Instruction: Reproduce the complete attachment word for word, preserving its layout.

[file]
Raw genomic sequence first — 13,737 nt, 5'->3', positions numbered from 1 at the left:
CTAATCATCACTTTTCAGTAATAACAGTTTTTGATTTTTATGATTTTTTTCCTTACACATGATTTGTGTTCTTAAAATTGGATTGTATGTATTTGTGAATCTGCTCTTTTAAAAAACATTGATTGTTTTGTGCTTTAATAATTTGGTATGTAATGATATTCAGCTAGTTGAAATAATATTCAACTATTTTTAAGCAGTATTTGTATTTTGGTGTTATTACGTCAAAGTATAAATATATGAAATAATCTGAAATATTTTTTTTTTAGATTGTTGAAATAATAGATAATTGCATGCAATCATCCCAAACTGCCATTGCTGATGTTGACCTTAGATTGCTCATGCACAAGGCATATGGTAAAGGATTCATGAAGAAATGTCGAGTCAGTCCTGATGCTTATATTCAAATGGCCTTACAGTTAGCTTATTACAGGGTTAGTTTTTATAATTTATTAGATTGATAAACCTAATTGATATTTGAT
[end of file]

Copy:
Raw genomic sequence first — 13,737 nt, 5'->3', positions numbered from 1 at the left:
CTAATCATCACTTTTCAGTAATAACAGTTTTTGATTTTTATGATTTTTTTCCTTACACATGATTTGTGTTCTTAAAATTGGATTGTATGTATTTGTGAATCTGCTCTTTTAAAAAACATTGATTGTTTTGTGCTTTAATAATTTGGTATGTAATGATATTCAGCTAGTTGAAATAATATTCAACTATTTTTAAGCAGTATTTGTATTTTGGTGTTATTACGTCAAAGTATAAATATATGAAATAATCTGAAATATTTTTTTTTTAGATTGTTGAAATAATAGATAATTGCATGCAATCATCCCAAACTGCCATTGCTGATGTTGACCTTAGATTGCTCATGCACAAGGCATATGGTAAAGGATTCATGAAGAAATGTCGAGTCAGTCCTGATGCTTATATTCAAATGGCCTTACAGTTAGCTTATTACAGGGTTAGTTTTTATAATTTATTAGATTGATAAACCTAATTGATATTTGAT